"Did X and all I got is this lousy t-shirt"

This is a solid swag copy template that resonates with devs.

"I did X and all I got was this lousy Y"

Why this works imho is:

  • it is snarky
  • it is a little self-deprecating
  • it brags a bit about the work/expertise

Very solid start if you run out of ideas.

social posts

Big prize swag campaign from NannyML

Is it better to do one big prize or many small prizes?

This is a decision you have to make when thinking about running a swag campaign.

Turns out that a  small number of huge prizes can get you way better ROI on the same budget.

And NannyML has done it brilliantly here.

They are a monitoring tool and they give away monitoring setup.

This is something that actually can go viral. And it did.


Swag with CTAs from

How to get more ROI from your dev conference booth? -> Add obvious CTAs.

Yes, giveaway stuff.

Yes, make it nice and branded.

Yes, make it funny, shareable, and cool.

But give people an easy and obvious option to give back and support you and your goals.

I really liked how approached it at the recent MLOps World conference:

  • A simple folded paper info with CTAs right next to your giveaway
  • CTAs to GitHub stars, Linkedin, and Slack community

Just a nice little tactic but I bet it squeezed a bit more of that ROI juice that we all need in 2023 ;)


Coconut water giveaway from Datafold

Thinking about your next conference giveaway idea?

How about a coconut? Datafold did just that!

Coconut + logo burned on it + a person who can open them up


A memorable, shareable, fresh (literally), and wholesome conference experience.

And I bet it didn't cost an arm and a leg too.

It goes to show how creativity matters when planning those things.

Thinking about doing a similar thing in Poland... with potatoes of course ;)


Big Lego set giveaway from Sigma Computing

Instead of giving away hundreds of small things that people will forget give away one thing that leaves an impression.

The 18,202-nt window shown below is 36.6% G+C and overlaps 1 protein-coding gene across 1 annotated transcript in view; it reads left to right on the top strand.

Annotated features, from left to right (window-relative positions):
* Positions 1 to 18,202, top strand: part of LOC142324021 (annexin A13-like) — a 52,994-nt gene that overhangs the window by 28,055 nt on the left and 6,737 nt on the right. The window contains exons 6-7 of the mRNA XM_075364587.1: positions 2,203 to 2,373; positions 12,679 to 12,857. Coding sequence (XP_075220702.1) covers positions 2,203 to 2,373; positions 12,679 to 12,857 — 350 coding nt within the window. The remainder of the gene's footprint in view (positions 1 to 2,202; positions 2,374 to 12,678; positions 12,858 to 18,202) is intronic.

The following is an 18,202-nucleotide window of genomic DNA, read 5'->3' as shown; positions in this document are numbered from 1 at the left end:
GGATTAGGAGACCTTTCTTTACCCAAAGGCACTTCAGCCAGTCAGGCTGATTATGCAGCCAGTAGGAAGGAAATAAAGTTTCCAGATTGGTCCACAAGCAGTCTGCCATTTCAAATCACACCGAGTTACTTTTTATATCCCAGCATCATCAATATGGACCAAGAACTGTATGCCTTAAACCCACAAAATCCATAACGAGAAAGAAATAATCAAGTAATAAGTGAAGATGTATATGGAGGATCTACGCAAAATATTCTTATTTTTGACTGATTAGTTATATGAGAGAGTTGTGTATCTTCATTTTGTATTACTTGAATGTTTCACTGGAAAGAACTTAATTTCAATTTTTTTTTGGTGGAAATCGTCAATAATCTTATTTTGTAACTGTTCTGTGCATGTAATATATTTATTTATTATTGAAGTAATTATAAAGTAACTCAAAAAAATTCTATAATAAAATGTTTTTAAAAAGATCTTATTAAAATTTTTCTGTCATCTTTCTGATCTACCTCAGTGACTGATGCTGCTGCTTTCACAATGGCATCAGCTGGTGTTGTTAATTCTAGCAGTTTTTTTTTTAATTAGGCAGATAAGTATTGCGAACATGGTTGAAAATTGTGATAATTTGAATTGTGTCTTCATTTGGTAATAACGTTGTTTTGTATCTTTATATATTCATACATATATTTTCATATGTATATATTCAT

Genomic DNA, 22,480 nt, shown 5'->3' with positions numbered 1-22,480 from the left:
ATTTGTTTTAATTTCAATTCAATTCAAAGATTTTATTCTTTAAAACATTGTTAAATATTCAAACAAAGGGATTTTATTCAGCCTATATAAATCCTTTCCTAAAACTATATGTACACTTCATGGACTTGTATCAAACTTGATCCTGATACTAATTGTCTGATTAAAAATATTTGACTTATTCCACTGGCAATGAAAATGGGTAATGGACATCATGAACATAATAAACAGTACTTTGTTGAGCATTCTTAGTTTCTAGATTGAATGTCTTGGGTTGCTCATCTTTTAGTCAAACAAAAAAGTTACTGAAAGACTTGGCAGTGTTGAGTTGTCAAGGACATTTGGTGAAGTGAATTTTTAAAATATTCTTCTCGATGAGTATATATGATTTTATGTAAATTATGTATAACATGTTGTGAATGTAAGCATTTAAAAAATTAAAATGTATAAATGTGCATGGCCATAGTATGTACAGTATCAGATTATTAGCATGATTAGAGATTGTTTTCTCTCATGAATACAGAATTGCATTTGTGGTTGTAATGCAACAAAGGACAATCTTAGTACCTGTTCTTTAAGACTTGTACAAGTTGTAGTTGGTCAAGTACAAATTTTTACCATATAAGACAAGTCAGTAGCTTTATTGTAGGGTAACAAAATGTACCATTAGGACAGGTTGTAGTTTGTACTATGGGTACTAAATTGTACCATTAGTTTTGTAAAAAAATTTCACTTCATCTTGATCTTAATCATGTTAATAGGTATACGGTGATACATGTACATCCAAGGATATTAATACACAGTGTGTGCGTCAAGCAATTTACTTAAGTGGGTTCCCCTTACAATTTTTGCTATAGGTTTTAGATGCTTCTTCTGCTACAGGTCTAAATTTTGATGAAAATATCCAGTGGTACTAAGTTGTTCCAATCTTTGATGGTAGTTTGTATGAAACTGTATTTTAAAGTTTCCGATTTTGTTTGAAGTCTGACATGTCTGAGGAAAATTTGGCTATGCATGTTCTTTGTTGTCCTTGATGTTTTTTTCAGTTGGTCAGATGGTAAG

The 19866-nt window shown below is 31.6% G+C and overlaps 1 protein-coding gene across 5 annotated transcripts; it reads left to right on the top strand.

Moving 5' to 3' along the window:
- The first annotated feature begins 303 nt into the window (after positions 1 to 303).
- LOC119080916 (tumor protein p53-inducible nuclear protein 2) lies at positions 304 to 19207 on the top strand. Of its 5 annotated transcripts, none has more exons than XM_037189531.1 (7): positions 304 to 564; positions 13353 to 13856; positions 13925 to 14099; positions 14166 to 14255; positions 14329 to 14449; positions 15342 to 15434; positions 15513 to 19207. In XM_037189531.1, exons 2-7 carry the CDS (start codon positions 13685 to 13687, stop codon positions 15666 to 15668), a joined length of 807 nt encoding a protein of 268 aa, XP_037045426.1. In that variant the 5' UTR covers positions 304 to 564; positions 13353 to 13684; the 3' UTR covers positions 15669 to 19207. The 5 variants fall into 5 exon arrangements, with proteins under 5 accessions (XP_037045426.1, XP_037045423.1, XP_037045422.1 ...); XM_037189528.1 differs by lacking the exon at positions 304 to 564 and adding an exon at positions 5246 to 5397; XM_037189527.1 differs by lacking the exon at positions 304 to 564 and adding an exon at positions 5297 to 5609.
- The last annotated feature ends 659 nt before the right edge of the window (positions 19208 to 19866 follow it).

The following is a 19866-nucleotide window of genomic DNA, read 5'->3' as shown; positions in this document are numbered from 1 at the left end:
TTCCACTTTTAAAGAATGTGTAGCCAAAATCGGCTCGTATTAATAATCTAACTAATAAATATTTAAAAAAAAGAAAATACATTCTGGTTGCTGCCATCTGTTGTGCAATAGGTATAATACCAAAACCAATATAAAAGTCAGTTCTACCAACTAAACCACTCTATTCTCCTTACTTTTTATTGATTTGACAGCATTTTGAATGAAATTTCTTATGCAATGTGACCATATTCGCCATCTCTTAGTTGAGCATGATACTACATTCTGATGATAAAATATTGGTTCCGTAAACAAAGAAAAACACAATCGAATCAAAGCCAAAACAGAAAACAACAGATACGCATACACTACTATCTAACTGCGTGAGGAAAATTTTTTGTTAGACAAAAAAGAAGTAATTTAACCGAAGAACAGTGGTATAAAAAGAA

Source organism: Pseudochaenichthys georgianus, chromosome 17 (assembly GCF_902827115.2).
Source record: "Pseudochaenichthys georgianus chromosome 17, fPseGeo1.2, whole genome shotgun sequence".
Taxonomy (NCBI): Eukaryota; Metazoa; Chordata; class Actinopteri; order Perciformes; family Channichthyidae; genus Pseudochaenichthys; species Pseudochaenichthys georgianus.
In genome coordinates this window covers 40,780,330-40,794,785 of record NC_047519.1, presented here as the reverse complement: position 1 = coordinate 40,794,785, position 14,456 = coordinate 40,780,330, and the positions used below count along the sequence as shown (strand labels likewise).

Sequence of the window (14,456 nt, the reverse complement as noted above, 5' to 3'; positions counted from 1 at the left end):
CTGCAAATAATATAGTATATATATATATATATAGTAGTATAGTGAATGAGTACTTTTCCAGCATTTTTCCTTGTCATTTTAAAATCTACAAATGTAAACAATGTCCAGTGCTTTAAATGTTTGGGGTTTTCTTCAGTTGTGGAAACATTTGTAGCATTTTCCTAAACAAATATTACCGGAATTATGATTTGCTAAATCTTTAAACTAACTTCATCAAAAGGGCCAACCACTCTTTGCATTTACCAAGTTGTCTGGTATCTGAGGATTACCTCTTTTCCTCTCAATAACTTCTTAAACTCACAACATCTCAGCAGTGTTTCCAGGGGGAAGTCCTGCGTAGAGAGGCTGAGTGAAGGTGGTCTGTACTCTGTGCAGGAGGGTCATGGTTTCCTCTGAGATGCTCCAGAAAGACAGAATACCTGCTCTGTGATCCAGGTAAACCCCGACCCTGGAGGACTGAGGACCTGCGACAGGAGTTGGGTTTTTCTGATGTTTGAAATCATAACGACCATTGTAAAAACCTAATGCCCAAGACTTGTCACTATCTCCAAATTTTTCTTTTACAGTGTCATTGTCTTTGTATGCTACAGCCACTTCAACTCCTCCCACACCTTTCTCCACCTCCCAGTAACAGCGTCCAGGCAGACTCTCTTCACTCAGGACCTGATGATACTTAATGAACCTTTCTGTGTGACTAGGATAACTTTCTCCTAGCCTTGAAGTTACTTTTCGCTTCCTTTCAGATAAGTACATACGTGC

And a huge LEGO set is a great candidate for that one big thing. There is a big overlap between devs and folks who love LEGOs. They are both builders after in their hearts.

Now, some important considerations:

  • Create a giveaway so that you can still get all your badge scanned, social mentions, GitHub stars KPIs
  • Make the prize visible to conference participants. Put it out there. Make it obvious.
  • Make participating relatively easy to complete.

You need to commit to it too.

Don't do 3 different things like that at a conference. Focus on one play like this at a time and try other cool ideas at another conference.

Folks from Sigma Computing ticked all these boxes.  Love it!


"It doesn't suck" shirt from Bare Bones

A classic "It doesn't suck" campaign.

Afaik, Barebones ran the first version of this campaign 20 years ago and it was a huge success.

It is so simple, it just speaks to that inner skeptic.

It doesn't say we are the best, we revolutionize software.

It says it doesn't suck.

That is way more believable and makes me think that there is a dev on the other side of that copy.

And there is something cool about this message that makes me want to wear it to the next conference.

Good stuff.


Swag donations

What if your next swag was a donation? That's what Cockroach Labs did.

Ok, so the typical way of doing swag at a conference is to give out t-shirts for badge scans.

And then folks either wear them or throw them away (or keep wearing them when they should have thrown them away but that is another story).

After the conference you take leftovers with you, ship them home or, you guessed it, throw them away.

A lot of throwing away for a badge scan if you ask me.

Cockroach Labs decided to do something completely different.

They donate a few $ to a great charity @Women Who Code for every badge scan they get.
I love it.

An extra benefit (and where the idea originated) is that with this, you can do virtual badge scans too.

developer experience

Promo T-shirt design from GitGuardian

There are a lot of boring vendor t-shirts at conferences.

And they get boring results.

I like this bold design from GitGuardian:

  • they go for anime which is loved by many devs
  • it feels and looks like an anime t-shirt, not a vendor t-shirt
  • they use their core message "Keep secrets out of your source code"